Saskatoon Police ticket man with no arms for driving without seatbelt

May 1, 2013 - 7:01am Updated: May 1, 2013 - 9:28am
Saskatoon Police Service. File Photo/News Talk Radio
Saskatoon Police Service. File Photo/News Talk Radio

A two-day traffic blitz has taken centre stage in Saskatoon, after a man with no arms was pulled over and fined for not wearing his seatbelt.

“This should never have happened,” said Steve Simonar.

“Pull me over, say, 'It would be nice if you could wear one,’ but I actually got a ticket for it.”

Twenty-eight years ago Simonar lost his arms in an accident. He said almost 30 years and 15 vehicles later, the ticket he got Apr. 25 on the Sid Buckwold Bridge was the first one he’s seen.

“I’ve been pulled over 20 times for different things and never had an issue, every other officer figured it out,” said Simonar.

From Apr. 24-25, the Saskatoon Police Service (SPS), along with SGI and RCMP conducted its spring Selective Traffic Enforcement Program (STEP).

Alyson Edwards with the SPS said officers were looking for traffic infractions such as speeding, cellphone usage while driving and not wearing seatbelts.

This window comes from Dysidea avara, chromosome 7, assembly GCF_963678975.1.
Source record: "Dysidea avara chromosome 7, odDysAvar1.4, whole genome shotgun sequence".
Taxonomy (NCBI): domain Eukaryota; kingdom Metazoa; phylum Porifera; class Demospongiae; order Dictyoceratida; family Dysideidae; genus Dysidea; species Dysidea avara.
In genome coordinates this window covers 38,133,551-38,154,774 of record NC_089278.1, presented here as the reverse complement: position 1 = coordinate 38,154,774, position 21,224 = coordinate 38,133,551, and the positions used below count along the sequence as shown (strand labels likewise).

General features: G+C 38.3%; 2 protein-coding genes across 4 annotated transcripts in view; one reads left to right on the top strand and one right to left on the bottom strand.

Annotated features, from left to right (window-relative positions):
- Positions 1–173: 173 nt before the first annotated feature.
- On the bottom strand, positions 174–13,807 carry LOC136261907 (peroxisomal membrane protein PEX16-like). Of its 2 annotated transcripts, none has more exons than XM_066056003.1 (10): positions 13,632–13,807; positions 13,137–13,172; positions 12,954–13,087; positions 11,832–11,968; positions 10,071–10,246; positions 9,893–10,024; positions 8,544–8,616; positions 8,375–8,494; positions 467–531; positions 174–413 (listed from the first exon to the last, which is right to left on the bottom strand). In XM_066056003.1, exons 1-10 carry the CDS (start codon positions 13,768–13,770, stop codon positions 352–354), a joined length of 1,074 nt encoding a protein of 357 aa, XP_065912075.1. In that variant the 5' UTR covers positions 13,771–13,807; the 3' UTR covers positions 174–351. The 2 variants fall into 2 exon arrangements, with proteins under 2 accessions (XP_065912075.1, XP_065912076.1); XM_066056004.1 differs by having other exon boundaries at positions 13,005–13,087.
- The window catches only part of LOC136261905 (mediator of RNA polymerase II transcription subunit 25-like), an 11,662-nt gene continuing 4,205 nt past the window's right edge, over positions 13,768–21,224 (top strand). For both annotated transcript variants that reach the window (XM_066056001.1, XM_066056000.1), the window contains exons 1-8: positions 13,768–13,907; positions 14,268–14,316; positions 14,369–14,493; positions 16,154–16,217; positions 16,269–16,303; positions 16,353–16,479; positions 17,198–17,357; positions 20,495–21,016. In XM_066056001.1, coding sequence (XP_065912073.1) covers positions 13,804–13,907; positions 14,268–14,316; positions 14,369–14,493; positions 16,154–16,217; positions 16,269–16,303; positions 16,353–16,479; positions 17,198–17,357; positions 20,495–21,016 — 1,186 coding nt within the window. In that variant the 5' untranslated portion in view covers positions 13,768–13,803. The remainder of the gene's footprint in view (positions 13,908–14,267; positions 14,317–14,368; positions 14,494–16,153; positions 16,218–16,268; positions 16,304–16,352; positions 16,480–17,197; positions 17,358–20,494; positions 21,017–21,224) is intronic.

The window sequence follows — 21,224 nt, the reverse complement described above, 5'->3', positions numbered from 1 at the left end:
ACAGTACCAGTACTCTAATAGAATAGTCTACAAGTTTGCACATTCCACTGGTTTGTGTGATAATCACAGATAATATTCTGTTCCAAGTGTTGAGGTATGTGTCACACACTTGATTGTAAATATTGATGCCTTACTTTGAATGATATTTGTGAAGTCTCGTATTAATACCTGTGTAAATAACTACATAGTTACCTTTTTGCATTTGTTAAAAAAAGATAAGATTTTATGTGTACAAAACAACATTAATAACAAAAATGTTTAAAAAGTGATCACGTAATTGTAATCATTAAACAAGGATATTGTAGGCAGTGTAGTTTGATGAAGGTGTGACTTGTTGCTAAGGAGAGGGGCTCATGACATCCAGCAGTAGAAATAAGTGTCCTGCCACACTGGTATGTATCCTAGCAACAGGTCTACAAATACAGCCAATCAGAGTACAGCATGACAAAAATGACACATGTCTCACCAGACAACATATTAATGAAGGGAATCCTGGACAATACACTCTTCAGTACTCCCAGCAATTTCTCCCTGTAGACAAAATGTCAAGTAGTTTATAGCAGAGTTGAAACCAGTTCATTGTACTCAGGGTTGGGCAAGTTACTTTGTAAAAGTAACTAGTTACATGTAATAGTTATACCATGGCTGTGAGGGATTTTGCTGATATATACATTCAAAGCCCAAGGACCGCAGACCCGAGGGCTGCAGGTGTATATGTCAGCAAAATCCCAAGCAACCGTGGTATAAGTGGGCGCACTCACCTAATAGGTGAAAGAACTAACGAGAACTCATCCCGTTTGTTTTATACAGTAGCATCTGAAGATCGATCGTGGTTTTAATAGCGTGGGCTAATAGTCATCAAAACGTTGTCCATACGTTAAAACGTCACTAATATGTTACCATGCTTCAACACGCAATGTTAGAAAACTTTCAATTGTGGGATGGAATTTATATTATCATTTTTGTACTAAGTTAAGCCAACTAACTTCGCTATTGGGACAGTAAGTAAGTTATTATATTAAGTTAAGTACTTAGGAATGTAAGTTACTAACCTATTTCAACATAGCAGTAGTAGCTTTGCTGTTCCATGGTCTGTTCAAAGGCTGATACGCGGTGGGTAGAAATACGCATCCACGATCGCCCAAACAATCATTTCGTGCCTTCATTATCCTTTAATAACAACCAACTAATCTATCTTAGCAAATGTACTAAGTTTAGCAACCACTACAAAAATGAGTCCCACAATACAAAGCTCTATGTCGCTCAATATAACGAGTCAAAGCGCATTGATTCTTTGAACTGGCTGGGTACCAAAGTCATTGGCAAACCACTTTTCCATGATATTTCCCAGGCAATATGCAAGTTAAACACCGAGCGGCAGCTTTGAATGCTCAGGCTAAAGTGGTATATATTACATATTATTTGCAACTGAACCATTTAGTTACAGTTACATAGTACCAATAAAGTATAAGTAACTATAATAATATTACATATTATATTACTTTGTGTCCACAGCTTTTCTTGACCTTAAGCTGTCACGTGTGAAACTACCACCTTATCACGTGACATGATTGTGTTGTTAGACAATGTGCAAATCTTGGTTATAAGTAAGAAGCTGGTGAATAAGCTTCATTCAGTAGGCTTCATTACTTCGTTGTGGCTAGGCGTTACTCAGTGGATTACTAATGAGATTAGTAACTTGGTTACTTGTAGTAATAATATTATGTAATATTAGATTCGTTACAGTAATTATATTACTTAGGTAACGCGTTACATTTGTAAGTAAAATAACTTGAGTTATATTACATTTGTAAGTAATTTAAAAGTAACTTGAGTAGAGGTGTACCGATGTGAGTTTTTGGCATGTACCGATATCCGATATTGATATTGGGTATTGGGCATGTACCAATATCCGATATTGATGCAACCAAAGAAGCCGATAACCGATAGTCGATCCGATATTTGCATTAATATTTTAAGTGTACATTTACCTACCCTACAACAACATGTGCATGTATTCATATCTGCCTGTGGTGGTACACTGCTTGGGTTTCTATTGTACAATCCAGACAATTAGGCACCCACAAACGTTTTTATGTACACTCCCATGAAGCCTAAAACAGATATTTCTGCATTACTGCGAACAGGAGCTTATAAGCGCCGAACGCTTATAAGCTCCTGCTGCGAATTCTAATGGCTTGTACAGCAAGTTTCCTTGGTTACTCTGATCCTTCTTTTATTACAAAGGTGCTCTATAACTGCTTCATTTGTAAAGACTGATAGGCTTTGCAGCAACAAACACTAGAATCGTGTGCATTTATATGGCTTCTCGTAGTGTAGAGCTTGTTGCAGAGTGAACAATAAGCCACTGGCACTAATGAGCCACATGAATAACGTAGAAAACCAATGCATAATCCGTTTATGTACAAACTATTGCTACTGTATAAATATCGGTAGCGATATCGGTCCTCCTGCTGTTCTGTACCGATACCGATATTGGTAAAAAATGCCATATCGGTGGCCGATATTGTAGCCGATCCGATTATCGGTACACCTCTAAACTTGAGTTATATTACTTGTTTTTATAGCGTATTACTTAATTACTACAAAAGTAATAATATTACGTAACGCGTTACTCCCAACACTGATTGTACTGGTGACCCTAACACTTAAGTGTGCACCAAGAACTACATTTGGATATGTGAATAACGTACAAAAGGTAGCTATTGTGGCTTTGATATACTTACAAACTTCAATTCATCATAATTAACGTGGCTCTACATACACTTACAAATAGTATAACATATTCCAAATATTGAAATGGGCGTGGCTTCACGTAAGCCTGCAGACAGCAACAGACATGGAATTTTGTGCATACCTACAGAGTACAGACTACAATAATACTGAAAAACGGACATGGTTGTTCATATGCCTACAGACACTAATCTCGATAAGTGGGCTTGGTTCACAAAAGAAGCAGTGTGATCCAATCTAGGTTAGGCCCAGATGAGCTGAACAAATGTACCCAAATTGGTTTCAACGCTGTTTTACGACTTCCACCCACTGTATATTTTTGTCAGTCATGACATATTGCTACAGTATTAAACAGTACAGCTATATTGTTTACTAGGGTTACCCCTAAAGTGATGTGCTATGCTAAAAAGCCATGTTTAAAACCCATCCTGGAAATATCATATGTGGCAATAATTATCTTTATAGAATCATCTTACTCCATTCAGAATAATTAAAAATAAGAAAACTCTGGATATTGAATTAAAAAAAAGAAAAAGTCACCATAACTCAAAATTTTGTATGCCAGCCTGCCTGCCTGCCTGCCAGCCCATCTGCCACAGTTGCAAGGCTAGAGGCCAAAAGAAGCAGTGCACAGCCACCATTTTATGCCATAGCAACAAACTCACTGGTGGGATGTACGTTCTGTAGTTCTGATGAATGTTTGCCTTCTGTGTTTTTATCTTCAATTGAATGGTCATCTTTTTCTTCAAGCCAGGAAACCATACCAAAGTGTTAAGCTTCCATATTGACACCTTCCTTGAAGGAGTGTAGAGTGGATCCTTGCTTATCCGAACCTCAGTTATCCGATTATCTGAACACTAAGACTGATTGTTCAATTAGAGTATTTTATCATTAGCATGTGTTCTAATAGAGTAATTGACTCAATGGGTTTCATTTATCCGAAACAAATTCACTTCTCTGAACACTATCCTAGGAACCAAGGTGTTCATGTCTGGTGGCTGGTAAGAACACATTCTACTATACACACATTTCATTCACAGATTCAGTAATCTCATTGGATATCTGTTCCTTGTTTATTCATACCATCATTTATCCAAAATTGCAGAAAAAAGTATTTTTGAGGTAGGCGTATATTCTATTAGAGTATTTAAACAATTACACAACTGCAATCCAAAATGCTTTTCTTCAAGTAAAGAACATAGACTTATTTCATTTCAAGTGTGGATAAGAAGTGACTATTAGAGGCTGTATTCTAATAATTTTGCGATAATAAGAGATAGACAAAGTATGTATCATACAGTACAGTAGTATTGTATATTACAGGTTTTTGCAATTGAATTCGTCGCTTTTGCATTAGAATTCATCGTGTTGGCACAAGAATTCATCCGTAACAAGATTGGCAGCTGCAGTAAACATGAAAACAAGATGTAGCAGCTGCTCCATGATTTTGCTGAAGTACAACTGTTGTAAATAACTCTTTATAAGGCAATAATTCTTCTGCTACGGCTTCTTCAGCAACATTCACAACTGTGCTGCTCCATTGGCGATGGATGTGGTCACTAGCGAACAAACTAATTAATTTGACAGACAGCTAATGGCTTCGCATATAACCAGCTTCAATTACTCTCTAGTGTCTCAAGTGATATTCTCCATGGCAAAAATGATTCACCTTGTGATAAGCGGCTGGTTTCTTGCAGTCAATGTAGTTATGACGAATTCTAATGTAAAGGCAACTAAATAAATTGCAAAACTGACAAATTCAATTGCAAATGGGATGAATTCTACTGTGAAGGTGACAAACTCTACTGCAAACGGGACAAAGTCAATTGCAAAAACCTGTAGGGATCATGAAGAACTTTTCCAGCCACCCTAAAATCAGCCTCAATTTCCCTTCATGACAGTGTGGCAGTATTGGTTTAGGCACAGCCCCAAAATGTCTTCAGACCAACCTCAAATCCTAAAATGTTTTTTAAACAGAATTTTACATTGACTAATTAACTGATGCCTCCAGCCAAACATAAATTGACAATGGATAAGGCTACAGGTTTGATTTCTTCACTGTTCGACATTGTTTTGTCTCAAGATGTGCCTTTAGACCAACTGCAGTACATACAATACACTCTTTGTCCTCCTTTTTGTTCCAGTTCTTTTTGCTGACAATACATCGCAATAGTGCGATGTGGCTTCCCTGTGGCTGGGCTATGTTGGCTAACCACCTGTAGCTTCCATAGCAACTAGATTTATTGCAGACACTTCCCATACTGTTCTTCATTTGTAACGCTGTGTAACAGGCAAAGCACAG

She said the officer who pulled Simonar over for not wearing his seatbelt didn’t know how to act when he saw Simonar’s condition.

“The officer then asked for advice from a supervisor and the man was asked for a copy of a medical exemption that can be provided by SGI and he did not have one,” said Edwards.

“The supervisor directed the officer to issue a ticket.”

Simonar said 28 years ago he had an exemption letter, but he hasn’t had it with him for many years.

Unhappy with the result, Simonar said he’s filed a complaint with the SPS.

“The ironic part of this is they give me a ticket for not wearing a seatbelt and then they let me drive away. That doesn’t make any sense,” said Simonar.

Edwards said Simonar and the SPS will be meeting on Wednesday to discuss the issue further and see how similar incidents could be avoided in the future.

“In this case it didn’t work out… and we’re hoping both parties involved can come away with a better knowledge of how we can go about avoiding these situations in the future,” said Edwards.

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